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Some common misconceptions about evolution are evident in popular culture and the media. For one thing, evolution is often conflated with abiogenesis (organic or pseudo-organic matter coming from inorganic matter) or even the 'big bang' (a cosmological scientific theory for events extremely early in our universe). The field of evolution only deals directly with the change of living organisms, not their origins.
Another misconception is that evolution is just another hypothesis. When people say "evolution is a theory", it can be misleading. That evolution happens is an observational fact. It generally happens over very large amounts of time, but it can be witnessed even in a single human lifetime (as strains of the flu grow resistant to a vaccine, a line of farm animals is bred to be more productive, a patch of peas are selected for greenness, etc.). Evolution as defined above certainly happens, and fossil, morphological, genetic sequence and other evidence shows that it happens on a larger scale than just that we see in a single lifetime.
Evolution is a theory only in the sense that the mechanisms by which evolution happens are theoretical in nature and thus can be falsified but not necessarily proven (consider: one can state that all crows are black - this can be falsified by finding a non-black crow but cannot be proven short of a comprehensive survey of all crows in the universe). However, theoretical here is used in the sense of a scientific theory - that is, an extremely well-tested hypothesis that explains the observed phenomena better than competing hypotheses.
The most well-known mechanism by which evolutions happens is natural selection. At its heart it is an elegantly simple idea. Organisms vary, and at least some of the variations are hereditary (passed on from generation to generation) - this is hard to deny. Groups of organisms have more offspring than could all survive, so there is competition - again, hard to deny. Natural selection takes these observations and suggests that organisms which have [hereditary] variations that allow it to survive and procreate in its environment better than its conspecifics will pass on its genetic traits quicker or more profusely than others which do not survive to reproduce. Thus its traits (which are beneficial for survival in that niche) will accumulate in the population at a greater frequency over time.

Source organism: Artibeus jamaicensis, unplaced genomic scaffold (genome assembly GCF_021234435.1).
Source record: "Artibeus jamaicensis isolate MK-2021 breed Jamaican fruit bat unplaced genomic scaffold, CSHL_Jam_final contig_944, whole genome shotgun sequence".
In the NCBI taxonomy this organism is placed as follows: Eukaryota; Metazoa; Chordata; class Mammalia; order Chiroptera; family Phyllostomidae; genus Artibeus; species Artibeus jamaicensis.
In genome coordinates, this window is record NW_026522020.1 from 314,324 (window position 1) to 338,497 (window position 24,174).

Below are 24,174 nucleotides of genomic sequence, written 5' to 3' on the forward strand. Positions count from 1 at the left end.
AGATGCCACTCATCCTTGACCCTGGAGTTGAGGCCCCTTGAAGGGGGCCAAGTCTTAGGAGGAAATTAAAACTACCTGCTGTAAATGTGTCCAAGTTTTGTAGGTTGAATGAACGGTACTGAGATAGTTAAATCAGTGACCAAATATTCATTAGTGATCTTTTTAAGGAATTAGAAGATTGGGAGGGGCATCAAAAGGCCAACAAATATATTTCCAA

Other mechanisms of evolution include sexual selection (selection via mate-competition based on secondary sex characteristics), artificial selection (from human intervention, as with breeding domestic and farm animals for traits desirable to us), gene flow (transfer of genes between populations, as from immigration) and genetic drift (a sort of sampling effect, usually in small populations, where more random sampling occurs in the production of offspring).
Together these mechanisms drive the evolution of organisms, leading to changes both small and profound. This includes speciation, where successive generations in the population of one species diverge into subpopulations - through geographical redistribution or otherwise - which eventually become separate species with a common ancestor.
Thus the theoretical details of evolution provide a framework around which we can interpret and understand the mounds of fossil, genetic and other data which we find around us as we explore our world. It allows us to build the knowledge we have today, from which many modern applications have come, such as advances in medicine and farming. Our understanding of evolution provides a framework within which we can make sense of the biological world and how it changes.